The blog of Paul Cavel, Founder of The Tai Chi Space London
Category Archives: Bagua & Circle Walking
Paul Cavel is a senior bagua teacher of lineage holder Bruce Frantzis. He offers how-to articles and videos on the monastic and bagua zhang traditions for power development, health, healing and meditation.
I always find watching students of the internal arts develop, grow and eventually graduate to becoming instructors as a source of encouragement in my own practice. It’s particularly rewarding when those new instructors are your students albeit humbling since however much you may give of yourself as a teacher, ultimately a student’s accomplishments are a product of their own efforts—hundreds of practice hours and effectively using the tried and true methods of the nei gong system.
My friend and long-term student, Mir Ali of Bedfordshire, has recently started offering bagua classes for beginners. He has trained the Energy Arts System since 2001 and became certified as a bagua instructor of our teacher, Lineage Holder Bruce Frantzis, in 2009. Mir discusses his personal odyssey through neigong training and why he finds bagua to be a special art worthy of sharing in his article that follows. —Paul Cavel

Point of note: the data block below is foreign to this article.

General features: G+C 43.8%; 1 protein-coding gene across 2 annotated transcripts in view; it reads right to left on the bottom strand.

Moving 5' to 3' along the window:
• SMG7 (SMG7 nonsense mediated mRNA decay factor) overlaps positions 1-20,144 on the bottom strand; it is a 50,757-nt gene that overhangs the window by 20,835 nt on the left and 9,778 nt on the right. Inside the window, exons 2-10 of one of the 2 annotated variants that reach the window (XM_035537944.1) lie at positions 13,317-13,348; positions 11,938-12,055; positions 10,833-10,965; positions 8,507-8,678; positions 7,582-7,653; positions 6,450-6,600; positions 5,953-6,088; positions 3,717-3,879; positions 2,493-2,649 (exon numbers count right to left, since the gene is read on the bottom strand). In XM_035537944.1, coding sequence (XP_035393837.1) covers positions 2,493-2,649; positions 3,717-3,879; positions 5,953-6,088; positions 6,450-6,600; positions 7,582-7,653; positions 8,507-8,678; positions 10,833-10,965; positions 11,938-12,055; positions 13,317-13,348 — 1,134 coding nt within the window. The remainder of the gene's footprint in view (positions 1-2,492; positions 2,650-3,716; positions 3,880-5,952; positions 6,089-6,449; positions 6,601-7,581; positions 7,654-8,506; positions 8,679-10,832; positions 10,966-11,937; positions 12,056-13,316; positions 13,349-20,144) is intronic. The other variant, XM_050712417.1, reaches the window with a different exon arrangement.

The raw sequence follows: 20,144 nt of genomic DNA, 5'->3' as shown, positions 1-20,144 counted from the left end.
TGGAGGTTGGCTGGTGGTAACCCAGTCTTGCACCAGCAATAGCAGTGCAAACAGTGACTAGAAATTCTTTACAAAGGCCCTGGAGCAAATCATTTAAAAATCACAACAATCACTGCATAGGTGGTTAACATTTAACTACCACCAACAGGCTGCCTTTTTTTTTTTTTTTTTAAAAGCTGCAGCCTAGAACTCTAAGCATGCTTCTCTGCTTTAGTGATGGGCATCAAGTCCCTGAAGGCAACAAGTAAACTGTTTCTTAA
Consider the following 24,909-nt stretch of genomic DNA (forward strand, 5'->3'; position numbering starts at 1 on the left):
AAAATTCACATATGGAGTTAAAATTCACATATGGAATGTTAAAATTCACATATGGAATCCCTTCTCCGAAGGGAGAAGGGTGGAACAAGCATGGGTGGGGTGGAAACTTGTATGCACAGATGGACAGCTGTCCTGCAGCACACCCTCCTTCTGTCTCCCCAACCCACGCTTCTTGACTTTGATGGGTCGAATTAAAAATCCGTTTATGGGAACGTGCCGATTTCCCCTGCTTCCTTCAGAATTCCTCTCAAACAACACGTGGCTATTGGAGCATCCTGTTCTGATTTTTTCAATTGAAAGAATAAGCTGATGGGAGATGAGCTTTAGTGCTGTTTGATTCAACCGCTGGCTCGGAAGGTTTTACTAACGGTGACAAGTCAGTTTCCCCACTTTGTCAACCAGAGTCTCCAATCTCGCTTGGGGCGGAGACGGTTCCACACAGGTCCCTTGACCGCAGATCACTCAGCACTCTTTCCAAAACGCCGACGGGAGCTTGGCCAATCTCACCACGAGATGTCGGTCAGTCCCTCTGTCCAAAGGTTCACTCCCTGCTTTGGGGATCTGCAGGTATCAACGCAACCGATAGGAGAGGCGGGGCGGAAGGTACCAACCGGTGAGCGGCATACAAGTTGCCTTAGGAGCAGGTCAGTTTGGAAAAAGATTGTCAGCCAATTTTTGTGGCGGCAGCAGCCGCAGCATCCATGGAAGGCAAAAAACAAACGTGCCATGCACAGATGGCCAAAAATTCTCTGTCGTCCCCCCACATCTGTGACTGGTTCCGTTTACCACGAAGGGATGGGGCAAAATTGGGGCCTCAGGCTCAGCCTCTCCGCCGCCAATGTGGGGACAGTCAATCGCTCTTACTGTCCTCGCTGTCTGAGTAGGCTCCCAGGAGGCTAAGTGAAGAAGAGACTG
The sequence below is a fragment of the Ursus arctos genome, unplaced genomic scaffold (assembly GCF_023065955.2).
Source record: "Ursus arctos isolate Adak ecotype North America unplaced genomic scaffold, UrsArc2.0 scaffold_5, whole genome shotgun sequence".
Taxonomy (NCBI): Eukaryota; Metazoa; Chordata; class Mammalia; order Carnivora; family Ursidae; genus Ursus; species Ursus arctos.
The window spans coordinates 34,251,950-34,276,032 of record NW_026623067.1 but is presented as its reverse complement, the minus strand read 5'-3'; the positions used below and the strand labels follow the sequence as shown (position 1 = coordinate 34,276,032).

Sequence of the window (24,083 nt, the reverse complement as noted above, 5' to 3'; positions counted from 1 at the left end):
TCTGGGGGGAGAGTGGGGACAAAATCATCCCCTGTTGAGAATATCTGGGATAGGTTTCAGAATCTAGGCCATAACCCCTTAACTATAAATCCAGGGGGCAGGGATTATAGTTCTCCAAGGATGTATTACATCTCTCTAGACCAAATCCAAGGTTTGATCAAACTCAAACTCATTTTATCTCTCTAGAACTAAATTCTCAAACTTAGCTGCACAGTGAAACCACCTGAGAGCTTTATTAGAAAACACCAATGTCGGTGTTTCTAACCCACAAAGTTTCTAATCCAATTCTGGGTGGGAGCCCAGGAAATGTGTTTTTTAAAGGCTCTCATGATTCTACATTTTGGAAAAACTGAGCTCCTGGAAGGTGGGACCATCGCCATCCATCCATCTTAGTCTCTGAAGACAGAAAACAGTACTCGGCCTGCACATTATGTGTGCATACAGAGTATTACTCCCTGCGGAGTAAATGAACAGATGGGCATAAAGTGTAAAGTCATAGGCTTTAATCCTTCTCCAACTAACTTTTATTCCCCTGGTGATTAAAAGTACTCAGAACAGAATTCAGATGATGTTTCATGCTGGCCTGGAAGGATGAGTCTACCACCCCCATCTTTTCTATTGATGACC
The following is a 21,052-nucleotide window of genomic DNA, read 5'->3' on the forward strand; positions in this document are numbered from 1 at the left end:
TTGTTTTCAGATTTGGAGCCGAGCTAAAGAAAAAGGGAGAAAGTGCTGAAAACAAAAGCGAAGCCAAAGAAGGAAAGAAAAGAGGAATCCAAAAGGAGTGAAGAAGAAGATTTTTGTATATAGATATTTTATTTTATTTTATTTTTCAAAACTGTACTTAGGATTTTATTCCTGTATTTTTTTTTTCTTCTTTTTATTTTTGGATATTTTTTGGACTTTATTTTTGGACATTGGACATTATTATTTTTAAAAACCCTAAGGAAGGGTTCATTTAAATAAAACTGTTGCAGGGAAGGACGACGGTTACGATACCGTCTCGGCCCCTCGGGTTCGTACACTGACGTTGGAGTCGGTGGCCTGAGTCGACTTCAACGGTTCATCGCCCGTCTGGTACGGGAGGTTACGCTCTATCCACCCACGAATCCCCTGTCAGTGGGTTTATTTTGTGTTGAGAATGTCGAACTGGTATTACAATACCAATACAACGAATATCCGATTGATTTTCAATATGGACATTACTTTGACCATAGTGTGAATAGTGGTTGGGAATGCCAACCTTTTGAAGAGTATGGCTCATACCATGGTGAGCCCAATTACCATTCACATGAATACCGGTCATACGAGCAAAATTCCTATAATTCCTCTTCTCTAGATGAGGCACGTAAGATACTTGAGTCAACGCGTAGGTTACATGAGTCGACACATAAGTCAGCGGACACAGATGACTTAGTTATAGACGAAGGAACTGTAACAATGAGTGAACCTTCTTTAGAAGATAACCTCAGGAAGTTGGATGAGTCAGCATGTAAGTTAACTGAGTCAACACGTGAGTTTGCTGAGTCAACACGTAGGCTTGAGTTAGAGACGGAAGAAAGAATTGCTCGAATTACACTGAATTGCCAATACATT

All internal enery arts exercise ultimately intends to stimulate qi flow in your body. In fact, one reason external, postural alignments are a main focus in the beginning is to help optimise fluid (such as blood) and qi flow. So now that you have the basics of balancing your outer casing in your form, we’ll look at two primary flows in the body: ascending and descending qi.
So far we’ve been practising exercises for balancing the left and right sides of the body with a focus on the legs, the arms and the turning of the body. Now we’ll look at balancing the upper and lower body in qi gong, tai chi and bagua.
Now that you’ve reviewed the basics of balancing the legs, let’s look at how to balance the legs while in a forward-weighted stance. Many practitioners find that when assuming tai chi or other postures where the front leg carries the bodyweight, the legs, especially the knees, become compressed.
You definitely don’t want to programme this position into your body memory because, over time, you will cause more harm than good. And you definitely want to avoid knee injuries at all costs!